Marijuana measures up in smoke; Cigarette taxes jump; Oregon defeats universal health care
In a sharp rebuff of the drug-reform movement, Nevada voters refused Tuesday to make their state the first to legalize possession of marijuana, and reform measures also failed in Ohio and Arizona.
Federal and state law enforcement officials teamed up to oppose the Nevada measure, which would have legalized possession of up to 3 ounces of pot.
The Arizona proposal would have downgraded small-scale marijuana possession to the equivalent of a traffic violation, while the Ohio measure would have forced judges to order treatment instead of jail for many drug offenders.
In Florida, voters approved a sweeping ban on smoking in restaurants and virtually all other workplaces. "It's going to save lives," said Martin Larsen, chairman of the Smoke-Free for Health campaign.
Smokers also were targeted in Arizona, where voters approved an increase in cigarette taxes from 58 cents to $1.18 per pack.
In Tennessee and North Dakota, voters approved creation of a state lottery. That is a milestone for Tennessee, which had joined Utah and Hawaii as the only states without legalized gambling.
The results in Nevada, Arizona and Ohio were a blow for a national alliance of drug reformers, who vowed to keep up their fight in future elections.
"For the first time, we were up against the full weight of the federal government," said Bruce Mirkin, spokesman for the Marijuana Policy Project. "I never for a moment believed this was going to be easy."
In recent elections, voters in several states had approved use of marijuana for medical purposes, and treatment-instead-of-jail proposals were approved in Arizona in 1996 and California two years ago. But in Ohio, Gov. Robert Taft and most of the criminal justice establishment campaigned vigorously against the proposal.
In Nevada, authorities warned that legalizing pot could wreak havoc, and some voters agreed.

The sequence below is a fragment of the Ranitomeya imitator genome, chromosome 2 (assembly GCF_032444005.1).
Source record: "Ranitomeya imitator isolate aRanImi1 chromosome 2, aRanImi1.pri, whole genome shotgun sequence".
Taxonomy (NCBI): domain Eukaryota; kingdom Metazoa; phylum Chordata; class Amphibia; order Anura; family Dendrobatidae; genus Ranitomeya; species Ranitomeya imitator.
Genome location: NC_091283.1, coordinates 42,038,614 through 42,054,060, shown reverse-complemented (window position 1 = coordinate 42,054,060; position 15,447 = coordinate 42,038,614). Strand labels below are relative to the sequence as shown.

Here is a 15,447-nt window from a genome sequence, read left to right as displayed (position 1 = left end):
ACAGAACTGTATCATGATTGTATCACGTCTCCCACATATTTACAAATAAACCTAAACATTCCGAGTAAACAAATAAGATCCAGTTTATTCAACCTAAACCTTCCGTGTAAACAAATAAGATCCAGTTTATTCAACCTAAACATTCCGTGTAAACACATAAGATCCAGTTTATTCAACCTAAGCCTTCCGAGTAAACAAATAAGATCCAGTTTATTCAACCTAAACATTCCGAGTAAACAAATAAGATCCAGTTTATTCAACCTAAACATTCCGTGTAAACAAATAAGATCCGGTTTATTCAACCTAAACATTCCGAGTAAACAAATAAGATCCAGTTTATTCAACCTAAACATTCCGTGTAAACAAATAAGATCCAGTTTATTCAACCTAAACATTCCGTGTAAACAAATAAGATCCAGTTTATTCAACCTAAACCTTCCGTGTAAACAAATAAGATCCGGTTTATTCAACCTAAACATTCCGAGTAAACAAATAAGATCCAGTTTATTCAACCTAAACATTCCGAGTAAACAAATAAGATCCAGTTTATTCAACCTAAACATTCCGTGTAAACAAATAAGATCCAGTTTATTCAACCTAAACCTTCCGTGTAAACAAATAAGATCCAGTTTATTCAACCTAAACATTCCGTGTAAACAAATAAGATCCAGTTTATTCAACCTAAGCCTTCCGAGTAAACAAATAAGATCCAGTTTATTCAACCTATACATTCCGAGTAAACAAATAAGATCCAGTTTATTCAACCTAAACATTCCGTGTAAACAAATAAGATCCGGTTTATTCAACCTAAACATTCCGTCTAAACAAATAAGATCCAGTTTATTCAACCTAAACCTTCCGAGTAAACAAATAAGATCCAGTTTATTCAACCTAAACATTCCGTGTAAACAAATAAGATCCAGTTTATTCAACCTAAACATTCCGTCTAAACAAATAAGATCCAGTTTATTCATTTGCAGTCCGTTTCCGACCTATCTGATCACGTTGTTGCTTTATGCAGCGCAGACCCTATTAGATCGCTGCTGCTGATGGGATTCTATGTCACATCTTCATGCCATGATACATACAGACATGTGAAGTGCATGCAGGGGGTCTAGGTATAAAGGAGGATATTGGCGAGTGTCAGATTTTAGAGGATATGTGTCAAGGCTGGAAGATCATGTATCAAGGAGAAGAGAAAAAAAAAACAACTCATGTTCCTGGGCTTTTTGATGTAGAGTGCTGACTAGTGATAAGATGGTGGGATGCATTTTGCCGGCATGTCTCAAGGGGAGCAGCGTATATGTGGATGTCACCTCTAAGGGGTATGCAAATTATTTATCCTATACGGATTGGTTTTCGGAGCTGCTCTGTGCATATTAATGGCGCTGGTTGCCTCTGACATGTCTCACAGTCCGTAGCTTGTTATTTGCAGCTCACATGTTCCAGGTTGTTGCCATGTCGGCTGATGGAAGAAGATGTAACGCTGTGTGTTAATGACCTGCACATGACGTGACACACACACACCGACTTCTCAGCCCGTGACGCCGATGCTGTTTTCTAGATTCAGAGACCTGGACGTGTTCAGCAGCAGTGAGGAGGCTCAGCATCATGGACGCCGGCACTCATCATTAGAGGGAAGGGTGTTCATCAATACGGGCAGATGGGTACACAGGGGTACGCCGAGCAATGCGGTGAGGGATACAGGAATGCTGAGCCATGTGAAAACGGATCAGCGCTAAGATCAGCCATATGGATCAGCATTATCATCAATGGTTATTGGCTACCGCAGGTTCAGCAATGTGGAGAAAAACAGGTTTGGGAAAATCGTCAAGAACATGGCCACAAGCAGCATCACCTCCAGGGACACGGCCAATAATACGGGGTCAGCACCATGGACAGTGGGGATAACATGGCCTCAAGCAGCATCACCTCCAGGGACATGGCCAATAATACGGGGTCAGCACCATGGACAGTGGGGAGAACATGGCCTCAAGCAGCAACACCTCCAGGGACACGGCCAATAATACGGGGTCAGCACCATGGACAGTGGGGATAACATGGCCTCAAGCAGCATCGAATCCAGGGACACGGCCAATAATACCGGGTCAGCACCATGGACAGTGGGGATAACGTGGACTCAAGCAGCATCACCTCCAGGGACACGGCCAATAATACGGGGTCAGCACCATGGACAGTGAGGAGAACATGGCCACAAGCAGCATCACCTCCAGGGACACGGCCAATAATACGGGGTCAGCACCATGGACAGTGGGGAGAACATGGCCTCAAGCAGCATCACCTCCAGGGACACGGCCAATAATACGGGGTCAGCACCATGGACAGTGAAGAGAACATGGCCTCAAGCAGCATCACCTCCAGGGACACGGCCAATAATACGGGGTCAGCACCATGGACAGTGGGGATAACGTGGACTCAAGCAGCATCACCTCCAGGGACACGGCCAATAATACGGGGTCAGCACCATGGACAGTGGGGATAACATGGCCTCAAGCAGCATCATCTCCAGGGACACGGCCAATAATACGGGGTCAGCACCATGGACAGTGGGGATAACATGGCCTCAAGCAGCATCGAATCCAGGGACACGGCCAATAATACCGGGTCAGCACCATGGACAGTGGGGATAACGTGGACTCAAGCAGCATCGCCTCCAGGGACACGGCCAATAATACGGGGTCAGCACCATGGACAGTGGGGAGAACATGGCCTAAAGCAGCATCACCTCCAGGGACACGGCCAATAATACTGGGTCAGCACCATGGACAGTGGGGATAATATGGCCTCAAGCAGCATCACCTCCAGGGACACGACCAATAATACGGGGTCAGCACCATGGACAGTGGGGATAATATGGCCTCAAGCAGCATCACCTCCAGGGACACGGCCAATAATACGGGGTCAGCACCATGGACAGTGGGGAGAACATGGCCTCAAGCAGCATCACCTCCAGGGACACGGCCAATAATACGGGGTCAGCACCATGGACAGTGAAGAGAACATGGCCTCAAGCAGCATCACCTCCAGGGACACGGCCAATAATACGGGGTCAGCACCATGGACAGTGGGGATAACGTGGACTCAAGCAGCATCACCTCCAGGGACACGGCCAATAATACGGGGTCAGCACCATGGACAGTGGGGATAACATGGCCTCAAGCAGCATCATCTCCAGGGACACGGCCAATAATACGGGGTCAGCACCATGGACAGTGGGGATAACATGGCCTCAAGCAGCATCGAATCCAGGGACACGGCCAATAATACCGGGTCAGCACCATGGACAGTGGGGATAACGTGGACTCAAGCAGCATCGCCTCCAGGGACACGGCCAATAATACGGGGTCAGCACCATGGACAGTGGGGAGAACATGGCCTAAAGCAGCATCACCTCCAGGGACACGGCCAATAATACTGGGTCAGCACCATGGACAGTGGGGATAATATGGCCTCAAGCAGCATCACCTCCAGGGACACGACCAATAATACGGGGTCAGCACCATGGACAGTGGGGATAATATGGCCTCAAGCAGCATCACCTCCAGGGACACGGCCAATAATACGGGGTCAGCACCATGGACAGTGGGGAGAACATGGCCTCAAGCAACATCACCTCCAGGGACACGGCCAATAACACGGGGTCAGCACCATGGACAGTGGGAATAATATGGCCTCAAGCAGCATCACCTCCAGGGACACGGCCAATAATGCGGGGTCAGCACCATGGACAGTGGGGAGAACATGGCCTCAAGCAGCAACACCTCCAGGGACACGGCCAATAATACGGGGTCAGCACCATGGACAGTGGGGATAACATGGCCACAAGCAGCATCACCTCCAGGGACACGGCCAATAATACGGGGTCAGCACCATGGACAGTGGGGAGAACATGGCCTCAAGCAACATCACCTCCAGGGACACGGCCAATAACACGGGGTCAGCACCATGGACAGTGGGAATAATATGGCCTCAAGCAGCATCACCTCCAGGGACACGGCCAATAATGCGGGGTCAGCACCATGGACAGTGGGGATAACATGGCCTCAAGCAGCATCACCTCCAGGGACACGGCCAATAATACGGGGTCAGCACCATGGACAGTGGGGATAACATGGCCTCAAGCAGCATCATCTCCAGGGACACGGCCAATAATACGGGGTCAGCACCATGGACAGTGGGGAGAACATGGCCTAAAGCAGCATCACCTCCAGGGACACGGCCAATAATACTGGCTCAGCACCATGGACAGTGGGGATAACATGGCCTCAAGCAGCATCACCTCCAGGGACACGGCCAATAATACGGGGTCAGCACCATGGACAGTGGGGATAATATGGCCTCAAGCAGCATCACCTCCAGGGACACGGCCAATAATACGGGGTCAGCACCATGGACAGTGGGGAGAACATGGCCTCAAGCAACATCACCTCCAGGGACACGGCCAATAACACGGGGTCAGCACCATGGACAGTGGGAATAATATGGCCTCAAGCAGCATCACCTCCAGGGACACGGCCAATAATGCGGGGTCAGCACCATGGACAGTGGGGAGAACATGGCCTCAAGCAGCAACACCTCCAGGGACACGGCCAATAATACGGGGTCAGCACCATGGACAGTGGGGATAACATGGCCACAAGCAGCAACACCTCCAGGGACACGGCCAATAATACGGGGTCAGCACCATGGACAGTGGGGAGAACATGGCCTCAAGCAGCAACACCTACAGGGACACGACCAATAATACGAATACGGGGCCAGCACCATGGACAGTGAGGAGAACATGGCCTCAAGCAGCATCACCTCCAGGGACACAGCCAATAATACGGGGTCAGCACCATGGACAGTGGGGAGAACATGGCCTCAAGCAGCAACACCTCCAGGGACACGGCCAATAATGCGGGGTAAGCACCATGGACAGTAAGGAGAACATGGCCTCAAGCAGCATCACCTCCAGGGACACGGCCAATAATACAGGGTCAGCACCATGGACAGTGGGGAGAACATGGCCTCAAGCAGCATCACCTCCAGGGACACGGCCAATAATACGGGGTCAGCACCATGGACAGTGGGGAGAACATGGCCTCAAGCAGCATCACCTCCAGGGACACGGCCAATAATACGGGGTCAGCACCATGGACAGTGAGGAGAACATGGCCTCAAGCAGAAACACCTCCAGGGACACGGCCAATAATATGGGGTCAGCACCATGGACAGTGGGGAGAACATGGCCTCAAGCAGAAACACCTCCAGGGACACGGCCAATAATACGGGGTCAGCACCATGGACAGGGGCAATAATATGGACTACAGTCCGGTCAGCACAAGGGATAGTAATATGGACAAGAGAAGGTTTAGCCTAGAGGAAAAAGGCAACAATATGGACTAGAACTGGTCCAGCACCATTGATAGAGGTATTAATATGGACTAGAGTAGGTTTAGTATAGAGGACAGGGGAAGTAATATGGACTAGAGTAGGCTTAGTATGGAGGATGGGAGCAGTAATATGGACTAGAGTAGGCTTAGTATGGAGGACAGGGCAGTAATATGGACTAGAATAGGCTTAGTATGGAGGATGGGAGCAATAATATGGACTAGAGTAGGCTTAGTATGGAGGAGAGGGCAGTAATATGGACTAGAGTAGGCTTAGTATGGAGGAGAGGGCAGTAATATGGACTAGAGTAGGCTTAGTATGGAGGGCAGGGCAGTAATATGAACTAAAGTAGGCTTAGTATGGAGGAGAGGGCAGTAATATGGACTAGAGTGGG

"It would be a mess," said Peaches Johnson of Las Vegas. "It's permission to get high."
In South Dakota, voters heeded the urgings of politicians and judges, and defeated a proposal - backed by drug reformers and others - that would have allowed defendants to tell juries they could disregard a law if they don't like it.
In Massachusetts, voters agreed to eliminate bilingual education and replace it with a one-year English-immersion program. However, Colorado voters defeated a virtually identical proposal.
Both measures had financial backing from wealthy California entrepreneur Ron Unz, who contends that bilingual education traps foreign-born students in classrooms where they master neither their native language nor English.
In Florida, Republican Gov. Jeb Bush won re-election but suffered a defeat elsewhere on the ballot as voters approved an initiative backed by many Democrats that would limit class size in public schools. Bush said the limits - ranging from 18 in the lowest grades to 25 in high school - would force an unaffordable increase in school spending.
On the financial front, elected officials in Arkansas and Massachusetts were relieved by the defeat of proposals to eliminate major taxes. The Arkansas measure would have abolished the sales tax on food and medicine; the initiative in Massachusetts would have repealed the state income tax, drying up a $9 billion funding source.
Warned of drastically higher taxes, voters in Oregon rejected a proposal to create the nation's first comprehensive health care plan. The estimated price tag was to give every citizen full medical insurance was $19 billion a year.
Oregon voters also rejected a proposal to make their state the first in the nation to require labels on genetically modified foods.
Among the many measures on local ballots, the proposed secession of the San Fernando Valley and Hollywood from Los Angeles drew particularly vigorous opposition from elected officials. Mayor James Hahn, hopeful of defeating the two measures, said he would seek a state law barring future secession attempts.
In other results:
Voters in Colorado and New Mexico rejected a proposed state holiday in honor of labor leader Cesar Chavez.
Colorado voters defeated a proposal to allow voter registration on Election Day.
North Dakotans defeated a proposed package of financial incentives aimed at encouraging young adults to stay in the state.
Oklahomans voted to ban cockfighting. The state had been one of three, along with Louisiana and New Mexico, that still allowed it.
Arkansas voters rejected a proposal to make certain acts of animal cruelty a felony. Opponents of the measure warned that farmers, hunters and fishermen could face unwarranted accusations of cruelty.
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